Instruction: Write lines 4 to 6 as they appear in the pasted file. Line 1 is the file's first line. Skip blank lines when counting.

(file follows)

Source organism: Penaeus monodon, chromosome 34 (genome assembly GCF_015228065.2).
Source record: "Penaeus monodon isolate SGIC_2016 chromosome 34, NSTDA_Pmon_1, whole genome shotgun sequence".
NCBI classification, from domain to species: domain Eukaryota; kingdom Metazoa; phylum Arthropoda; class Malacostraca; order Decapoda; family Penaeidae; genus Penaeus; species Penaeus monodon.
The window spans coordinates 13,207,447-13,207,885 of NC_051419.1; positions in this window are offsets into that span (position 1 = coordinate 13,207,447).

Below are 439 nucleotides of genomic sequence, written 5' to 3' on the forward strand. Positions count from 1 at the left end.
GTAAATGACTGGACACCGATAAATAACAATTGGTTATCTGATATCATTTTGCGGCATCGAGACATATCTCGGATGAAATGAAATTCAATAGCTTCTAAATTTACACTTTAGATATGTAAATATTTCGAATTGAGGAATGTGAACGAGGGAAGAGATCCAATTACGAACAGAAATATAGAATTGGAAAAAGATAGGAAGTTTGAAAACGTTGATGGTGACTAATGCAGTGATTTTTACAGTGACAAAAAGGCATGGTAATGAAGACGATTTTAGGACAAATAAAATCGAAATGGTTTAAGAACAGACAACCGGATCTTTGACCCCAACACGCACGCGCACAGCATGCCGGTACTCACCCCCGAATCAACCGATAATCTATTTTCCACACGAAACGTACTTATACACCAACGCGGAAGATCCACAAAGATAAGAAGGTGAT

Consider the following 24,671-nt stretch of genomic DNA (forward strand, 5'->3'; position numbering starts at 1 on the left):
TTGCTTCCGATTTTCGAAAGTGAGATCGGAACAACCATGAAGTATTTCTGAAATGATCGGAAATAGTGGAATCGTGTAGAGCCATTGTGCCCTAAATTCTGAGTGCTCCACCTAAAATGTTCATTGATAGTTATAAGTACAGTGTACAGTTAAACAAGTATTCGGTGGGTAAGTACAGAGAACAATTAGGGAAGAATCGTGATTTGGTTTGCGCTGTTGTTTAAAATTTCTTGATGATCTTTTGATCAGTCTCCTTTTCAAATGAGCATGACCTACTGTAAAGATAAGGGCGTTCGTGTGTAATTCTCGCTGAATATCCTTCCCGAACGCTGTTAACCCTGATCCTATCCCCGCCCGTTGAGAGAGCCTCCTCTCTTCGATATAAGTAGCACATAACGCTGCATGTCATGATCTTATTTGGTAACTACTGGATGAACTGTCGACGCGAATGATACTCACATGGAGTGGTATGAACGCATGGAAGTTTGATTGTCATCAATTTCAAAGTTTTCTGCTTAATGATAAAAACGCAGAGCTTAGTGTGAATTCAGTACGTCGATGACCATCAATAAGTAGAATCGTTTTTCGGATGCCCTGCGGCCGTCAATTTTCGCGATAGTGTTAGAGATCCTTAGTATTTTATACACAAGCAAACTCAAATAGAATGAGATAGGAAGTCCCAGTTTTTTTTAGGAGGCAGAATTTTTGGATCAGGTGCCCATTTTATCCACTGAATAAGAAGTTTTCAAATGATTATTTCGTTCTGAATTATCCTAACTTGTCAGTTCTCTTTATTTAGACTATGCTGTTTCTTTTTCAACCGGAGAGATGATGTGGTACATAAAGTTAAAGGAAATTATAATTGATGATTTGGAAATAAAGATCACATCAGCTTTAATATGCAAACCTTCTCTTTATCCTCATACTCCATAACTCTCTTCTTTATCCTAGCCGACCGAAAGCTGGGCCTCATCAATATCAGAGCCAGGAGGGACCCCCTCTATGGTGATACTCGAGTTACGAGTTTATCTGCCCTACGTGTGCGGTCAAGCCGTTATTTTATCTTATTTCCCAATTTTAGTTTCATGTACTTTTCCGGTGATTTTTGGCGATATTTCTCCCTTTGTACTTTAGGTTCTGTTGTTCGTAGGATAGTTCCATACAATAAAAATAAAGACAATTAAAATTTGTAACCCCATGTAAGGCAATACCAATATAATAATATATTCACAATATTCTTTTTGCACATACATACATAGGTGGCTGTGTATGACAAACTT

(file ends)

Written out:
The window spans coordinates 13,207,447-13,207,885 of NC_051419.1; positions in this window are offsets into that span (position 1 = coordinate 13,207,447).

Below are 439 nucleotides of genomic sequence, written 5' to 3' on the forward strand. Positions count from 1 at the left end.
GTAAATGACTGGACACCGATAAATAACAATTGGTTATCTGATATCATTTTGCGGCATCGAGACATATCTCGGATGAAATGAAATTCAATAGCTTCTAAATTTACACTTTAGATATGTAAATATTTCGAATTGAGGAATGTGAACGAGGGAAGAGATCCAATTACGAACAGAAATATAGAATTGGAAAAAGATAGGAAGTTTGAAAACGTTGATGGTGACTAATGCAGTGATTTTTACAGTGACAAAAAGGCATGGTAATGAAGACGATTTTAGGACAAATAAAATCGAAATGGTTTAAGAACAGACAACCGGATCTTTGACCCCAACACGCACGCGCACAGCATGCCGGTACTCACCCCCGAATCAACCGATAATCTATTTTCCACACGAAACGTACTTATACACCAACGCGGAAGATCCACAAAGATAAGAAGGTGAT